FARMINGTON – They’re small and wiggly but like to give kisses, that is if a person can overcome their squeamishness about holding rats.
The pair of rats, along with Franklin County Animal Shelter’s mascot, a large St. Bernard named Taurus, make up an educational triad, said shelter technician Jessie Geis who not only brings the three into classrooms but has given them a home.
“It’s not a large home but it’s full of love,” she said of the one dog, seven cats and now two rats that share it with her.
The male rats, Julian and Bubbles, who has a white belly, were given to the animal shelter, and volunteer foster parents housed them until they moved to Florida a couple months ago when Geis took them on.
Lapping their little tongues across her arm, they like to give kisses just like cats and dogs. They groom each other but save the kisses for people, she said as one tries to plant a kiss near her mouth.
“Rats are very social and intelligent. They need times of interaction, like dogs, or they can turn aggressive,” she said. Geis allows the rats free roam time around her home where the dog and cats are curious about them but leave them alone. She also spends time playing games with them.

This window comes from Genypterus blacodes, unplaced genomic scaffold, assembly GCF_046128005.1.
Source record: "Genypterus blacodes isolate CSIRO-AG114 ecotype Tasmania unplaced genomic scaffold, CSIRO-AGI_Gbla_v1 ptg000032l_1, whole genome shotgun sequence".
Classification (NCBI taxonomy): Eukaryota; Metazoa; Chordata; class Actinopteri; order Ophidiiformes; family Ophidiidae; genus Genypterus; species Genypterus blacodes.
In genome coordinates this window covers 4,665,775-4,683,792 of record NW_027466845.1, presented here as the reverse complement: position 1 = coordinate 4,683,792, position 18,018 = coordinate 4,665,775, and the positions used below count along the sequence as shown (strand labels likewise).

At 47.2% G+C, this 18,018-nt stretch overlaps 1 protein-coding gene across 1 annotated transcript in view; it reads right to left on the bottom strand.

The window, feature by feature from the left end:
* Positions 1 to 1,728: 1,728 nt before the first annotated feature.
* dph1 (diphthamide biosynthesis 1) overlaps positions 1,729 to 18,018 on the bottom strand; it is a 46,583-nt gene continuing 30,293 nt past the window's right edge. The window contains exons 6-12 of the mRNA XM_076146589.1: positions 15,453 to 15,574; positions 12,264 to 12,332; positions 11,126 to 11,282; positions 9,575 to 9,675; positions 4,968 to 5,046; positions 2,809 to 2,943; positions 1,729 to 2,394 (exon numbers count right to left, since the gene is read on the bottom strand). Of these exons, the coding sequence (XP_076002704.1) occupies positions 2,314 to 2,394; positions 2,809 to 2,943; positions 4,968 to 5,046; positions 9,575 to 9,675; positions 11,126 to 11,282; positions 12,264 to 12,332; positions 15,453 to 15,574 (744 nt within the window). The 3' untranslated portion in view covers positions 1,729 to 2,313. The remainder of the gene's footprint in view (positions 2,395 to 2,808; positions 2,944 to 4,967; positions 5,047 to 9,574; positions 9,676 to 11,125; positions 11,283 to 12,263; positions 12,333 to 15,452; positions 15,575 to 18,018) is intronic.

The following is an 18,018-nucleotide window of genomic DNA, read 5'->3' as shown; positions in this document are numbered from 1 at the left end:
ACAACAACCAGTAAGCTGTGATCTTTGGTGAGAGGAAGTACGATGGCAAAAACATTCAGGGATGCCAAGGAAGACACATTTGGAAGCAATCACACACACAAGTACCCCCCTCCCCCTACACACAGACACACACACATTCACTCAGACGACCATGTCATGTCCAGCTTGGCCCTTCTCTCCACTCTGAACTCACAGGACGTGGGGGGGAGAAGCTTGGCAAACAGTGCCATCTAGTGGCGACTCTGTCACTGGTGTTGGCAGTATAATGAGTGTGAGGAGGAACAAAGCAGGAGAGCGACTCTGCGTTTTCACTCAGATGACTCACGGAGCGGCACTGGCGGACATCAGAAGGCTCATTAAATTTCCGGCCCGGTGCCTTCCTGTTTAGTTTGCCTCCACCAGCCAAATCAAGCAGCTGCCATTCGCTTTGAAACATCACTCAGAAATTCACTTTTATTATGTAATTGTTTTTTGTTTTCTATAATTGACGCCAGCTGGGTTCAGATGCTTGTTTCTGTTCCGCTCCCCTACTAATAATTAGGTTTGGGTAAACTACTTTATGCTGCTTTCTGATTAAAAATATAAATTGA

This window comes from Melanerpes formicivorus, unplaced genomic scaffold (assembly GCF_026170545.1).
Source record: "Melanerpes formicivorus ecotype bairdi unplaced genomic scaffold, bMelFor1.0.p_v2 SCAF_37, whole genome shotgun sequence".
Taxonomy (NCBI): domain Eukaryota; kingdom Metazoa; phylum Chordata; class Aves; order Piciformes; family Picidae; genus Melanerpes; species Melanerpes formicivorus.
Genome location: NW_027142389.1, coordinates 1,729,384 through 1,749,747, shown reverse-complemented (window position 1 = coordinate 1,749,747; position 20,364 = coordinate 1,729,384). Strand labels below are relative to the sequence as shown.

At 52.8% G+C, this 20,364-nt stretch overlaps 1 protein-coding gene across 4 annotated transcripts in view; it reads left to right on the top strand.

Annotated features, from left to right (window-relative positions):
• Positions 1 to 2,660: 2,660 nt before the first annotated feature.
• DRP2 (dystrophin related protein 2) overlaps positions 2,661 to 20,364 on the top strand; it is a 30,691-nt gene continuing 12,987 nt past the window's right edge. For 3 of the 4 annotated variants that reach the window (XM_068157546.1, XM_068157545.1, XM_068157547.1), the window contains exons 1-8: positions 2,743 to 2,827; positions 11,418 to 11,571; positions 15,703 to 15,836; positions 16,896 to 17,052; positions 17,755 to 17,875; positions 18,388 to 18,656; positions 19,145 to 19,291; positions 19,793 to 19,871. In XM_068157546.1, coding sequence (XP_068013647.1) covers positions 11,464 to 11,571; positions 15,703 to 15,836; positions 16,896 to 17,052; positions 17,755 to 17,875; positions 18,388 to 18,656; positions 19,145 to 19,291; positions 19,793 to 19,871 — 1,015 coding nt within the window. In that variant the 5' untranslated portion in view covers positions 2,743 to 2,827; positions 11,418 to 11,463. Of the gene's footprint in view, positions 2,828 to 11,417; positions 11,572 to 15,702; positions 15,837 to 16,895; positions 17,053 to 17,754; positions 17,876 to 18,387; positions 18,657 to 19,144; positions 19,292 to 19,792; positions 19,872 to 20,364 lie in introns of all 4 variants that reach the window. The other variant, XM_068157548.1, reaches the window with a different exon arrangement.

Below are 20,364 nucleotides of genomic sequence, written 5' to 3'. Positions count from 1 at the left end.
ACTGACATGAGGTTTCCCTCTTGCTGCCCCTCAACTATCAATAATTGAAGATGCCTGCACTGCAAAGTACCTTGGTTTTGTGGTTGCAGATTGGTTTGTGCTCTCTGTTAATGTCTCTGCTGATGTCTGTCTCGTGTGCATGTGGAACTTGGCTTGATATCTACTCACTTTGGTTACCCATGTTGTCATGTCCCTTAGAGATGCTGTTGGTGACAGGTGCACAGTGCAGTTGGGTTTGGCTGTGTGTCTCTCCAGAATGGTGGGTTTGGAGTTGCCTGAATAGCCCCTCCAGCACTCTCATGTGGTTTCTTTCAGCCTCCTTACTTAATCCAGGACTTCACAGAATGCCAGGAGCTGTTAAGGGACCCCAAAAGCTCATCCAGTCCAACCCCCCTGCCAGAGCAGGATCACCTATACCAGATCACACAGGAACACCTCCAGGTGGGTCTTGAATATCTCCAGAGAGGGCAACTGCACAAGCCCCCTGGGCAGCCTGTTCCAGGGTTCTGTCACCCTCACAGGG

The average-sized rats, about a year and a half old, feed on rodent pellets. Although they can eat people-food they shouldn’t have chocolate or too many carbs, she said.
Serving as pet educator in the shelter’s education outreach program is a little daunting at first for one who doesn’t like public speaking, but Geis does like seeing the kids respond to the animals. She also brings a little chocolate along to pass out when shyness hits, she said.
The threesome have already been taken to a couple schools where she’s found students’ reaction to the rats to be just a little “standoffish at first but then one brave one comes near,” and then they all do, she said.
“The kids get a kick out of the little brown nuggets dropped by the rats,” she said. They are capable of being litter box trained and she’s working on it.
Geis is also trying to get a saddle for them to ride on the large St. Bernard’s back. The friendly mascot has been at the shelter for almost a year.
Unlike cats and dogs who can cause allergic reactions for some students, the rats are good for classrooms where she has discussed topics such as jobs in the animal field and pet responsibility. The Phillips school was working on a program on animal cruelty and helping to prevent it, she said. The topics she addresses depend on what the school wants to hear about. She is open to visiting other local schools, she said.